My mid-week morning
train WFH reads:
• How Long Might the Next Bear Market Last? The fear is that today’s high valuations will mean a long decline. But bear markets don’t necessarily work that way. (Wall Street Journal) see also How Long Does it Take For the Stock Market to Double Off a Bear Market Bottom? Investing during a market crash can be lucrative. After the Great Financial Crisis caused the market to fall 56%, the S&P bottomed on March 9, 2009. The market snapped back in a hurry, surging nearly 70% from those lows through the end of the year. (A Wealth of Common Sense)
• Private Equity Still Outperforms Listed Stocks — But It’s Losing Its Edge Investors can blame stimulus from central banks and government spending as well as private equity’s unstoppable popularity for the sector’s narrower win over public equities. (Institutional Investor)
• In Defense of Global Stocks Global stocks are nothing to be overlooked. While the U.S. is clearly an outlier on the world stage, most of the strategies discussed here can be applied just as well to equity markets around the globe. Consider how a typical global equity investor would have performed over the last few decades as an asset class. (Of Dollars And Data)
• Welcome to the year of wage hikes. Workers are returning — to higher-paying firms. Average pay just topped $15 an hour at U.S. restaurants, one of many sectors forced to raise wages to lure back millions of workers. (Washington Post)
• Interview: Jason Furman, former chair of the Council of Economic Advisers The Harvard economist talks about inflation, wages, and where the Obama administration fell short (Noahpinion)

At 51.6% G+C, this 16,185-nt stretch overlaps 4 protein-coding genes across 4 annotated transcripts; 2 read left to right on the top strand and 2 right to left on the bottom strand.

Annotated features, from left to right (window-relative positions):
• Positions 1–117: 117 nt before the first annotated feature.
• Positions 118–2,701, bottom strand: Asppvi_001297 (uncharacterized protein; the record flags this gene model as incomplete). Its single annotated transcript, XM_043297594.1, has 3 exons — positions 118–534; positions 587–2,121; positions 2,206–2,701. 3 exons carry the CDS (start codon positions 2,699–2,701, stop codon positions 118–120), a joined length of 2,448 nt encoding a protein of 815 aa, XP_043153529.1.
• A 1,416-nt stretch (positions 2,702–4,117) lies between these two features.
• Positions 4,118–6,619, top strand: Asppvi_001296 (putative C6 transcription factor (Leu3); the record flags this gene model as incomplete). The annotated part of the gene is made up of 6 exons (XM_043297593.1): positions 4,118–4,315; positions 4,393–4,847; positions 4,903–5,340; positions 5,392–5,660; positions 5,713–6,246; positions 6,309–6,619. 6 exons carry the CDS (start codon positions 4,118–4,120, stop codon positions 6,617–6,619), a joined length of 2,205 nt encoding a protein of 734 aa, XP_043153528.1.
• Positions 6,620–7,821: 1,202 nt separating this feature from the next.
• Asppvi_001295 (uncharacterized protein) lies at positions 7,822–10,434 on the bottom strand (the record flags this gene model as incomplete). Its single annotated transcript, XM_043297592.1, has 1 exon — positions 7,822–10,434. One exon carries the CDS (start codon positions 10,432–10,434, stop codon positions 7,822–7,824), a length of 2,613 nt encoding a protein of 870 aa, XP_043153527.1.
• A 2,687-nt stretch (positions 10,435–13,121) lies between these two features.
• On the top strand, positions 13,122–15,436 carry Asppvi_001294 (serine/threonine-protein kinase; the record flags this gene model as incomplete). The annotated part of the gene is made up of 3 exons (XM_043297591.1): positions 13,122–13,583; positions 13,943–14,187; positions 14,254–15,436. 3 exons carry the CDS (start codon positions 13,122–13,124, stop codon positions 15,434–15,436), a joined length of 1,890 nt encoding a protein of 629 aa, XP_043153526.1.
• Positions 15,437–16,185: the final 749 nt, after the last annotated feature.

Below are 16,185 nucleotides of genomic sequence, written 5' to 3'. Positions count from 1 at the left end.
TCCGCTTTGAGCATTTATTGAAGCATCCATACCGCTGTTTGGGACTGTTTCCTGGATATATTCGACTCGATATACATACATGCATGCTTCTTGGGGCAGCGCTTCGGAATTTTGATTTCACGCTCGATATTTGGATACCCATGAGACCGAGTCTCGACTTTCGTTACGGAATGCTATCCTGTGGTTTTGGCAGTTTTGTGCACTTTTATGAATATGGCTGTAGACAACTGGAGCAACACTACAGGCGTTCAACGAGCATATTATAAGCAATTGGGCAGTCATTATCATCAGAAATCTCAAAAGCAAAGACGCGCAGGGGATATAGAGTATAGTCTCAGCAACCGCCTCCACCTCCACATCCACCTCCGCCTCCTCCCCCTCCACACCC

• How to Shamelessly Knock Off Supreme Worldwide and Get Away With It: An Italian fashion entrepreneur has made a career out of legally producing fake designer clothing. An 11-step look at his scheme. (Businessweek)
• No Soil. No Growing Seasons. Just Add Water and Technology. A new breed of hydroponic farm, huge and high-tech, is popping up in indoor spaces all over America, drawing celebrity investors and critics. (New York Times)
• Trump Country Rejects Vaccines Despite Growing Delta Threat President Biden missed a July 4 target for shots after politically conservative areas balked at getting jabbed. (Bloomberg)
• How a lizard’s venom inspired the promising weight loss drug Wegovy Semaglutide is the start of a new chapter in obesity treatments. (Vox)
• Shohei Ohtani Isn’t Babe Ruth—He’s Better Ohtani is a once-in-a-century player in a year when we need to be awed, inspired and distracted. Comparing him to the Babe is no longer enough. (Sports Illustrated)
Be sure to check out our Masters in Business interview this weekend with Steve Romick, Managing Partner at FPA, which manages $26 billion in equity, fixed income, and alternative strategies. Romick manages the $11 billion FPA Crescent Fund since its 1993 inception and was named Morningstar’s U.S. Allocation Fund Manager of the Year.
July 1 marked the 6th consecutive day the S&P 500 hit an all-time high. This has happened eleven other times since 1982. (longest streak = 8 days (9/14/95 and 6/17/97).
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